Whoever plays Hymen, however, one thing is certain: he is not competent to perform a marriage. Indeed he explicitly admits as much in his words to the Duke:

Good Duke receive thy daughter,
Hymen from heaven brought her,
Yea brought her hither,
That thou mightst join her hand with his
Whose heart within his bosom is.

(V.IV.l 10-14)

The god of marriage, then, seems to be transferring his responsibilities to the Duke; but the Duke is no more able than he to conduct the ceremony. It would, of course, be normally expected that he would have to give his consent, but even that seems to be preempted when, immediately after Hymen's speech, Rosalind intervenes:

Rosalind [To the Duke.] To you I give myself, for I am yours.
[To Ori.] To you I give myself, for I am yours.


At the same time as she reinscribes herself within the patriarchal order by investing her rights in herself in her father, she also challenges it by asserting her desire for Orlando; Diane Elizabeth Dreher comments of this moment that 'discovering her animus or inner authority, she performs what has traditionally been the father's function, arranging her marriage and those of the other couples'.9 Fortunately, the Duke is unlikely to prove a demanding father; he will accede happily to her wish to marry the son of his own old friend, and neither he nor the audience is liable to pick up on any potentially disturbing undercurrents in Rosalind's words. Unlike the story of Cordelia, where the divided selfhood which must attempt to please both father and husband becomes a source of anxiety, the emphasis here is less on the division implied by Rosalind's phrasing than on the reintegration and reconstitution of the family. The potential disharmony of the double promise is left unexplored. But it is there.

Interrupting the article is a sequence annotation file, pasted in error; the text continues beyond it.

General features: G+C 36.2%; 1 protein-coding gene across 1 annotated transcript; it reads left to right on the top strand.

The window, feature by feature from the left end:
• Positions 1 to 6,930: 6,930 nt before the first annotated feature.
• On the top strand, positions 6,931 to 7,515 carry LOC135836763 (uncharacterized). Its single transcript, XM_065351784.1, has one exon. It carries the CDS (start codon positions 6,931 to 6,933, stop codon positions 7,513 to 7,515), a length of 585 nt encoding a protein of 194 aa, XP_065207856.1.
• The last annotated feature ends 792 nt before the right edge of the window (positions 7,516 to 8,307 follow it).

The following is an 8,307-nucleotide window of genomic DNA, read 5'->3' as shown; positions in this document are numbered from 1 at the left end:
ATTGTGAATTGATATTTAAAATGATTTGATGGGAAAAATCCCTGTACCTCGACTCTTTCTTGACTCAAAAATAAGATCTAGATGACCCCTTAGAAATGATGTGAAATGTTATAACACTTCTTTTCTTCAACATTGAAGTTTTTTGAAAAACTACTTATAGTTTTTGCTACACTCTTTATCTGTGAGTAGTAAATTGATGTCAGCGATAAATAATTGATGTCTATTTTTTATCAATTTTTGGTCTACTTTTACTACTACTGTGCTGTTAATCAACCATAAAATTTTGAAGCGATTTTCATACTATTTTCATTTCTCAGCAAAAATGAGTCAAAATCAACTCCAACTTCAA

More obviously an issue, though, is that no one has come forward who has the authority to sanction and legitimate the weddings. As Celia says when Rosalind entreats her to conduct the mock marriage, 'I cannot say the words' (IV.I.121)—or rather, she can utter them, but in her mouth they have no performative validity. Diane Elizabeth Dreher feels that this exchange 'not only assures Rosalind of Orlando's love, but also approximates a legal marriage';10 but this seems an odd view to take of it given Celia's own disclaimer of competence in the matter. Only a priest can speak the words of the marriage service, and priests in the forest are few and far between. Indeed clerics in general prove elusive in the play: there is the Old religious man' who converts Duke Frederick, but his whereabouts are unknown, and there is Sir Oliver Martext, whom Richard Wilson sees as the outlaws' Friar Tuck,11 but he, as Touchstone and Jaques agree, 'is not like to marry . . . well' (III.III.82-3). Just as in the mock marriage performed by Celia—which can indeed be read as foreshadowing this difficulty—so here at the time of the real marriage there is no-one who can say the words. Hymen's declaration that "Tis I must make conclusion / Of these most strange events' (V.IV.125-6) has its claim to finality undercut when 170 lines later the Duke pronounces the end of the play proper with a rhyming couplet of his own: 'Proceed, proceed. We will begin these rites, / As we do trust they'll end, in...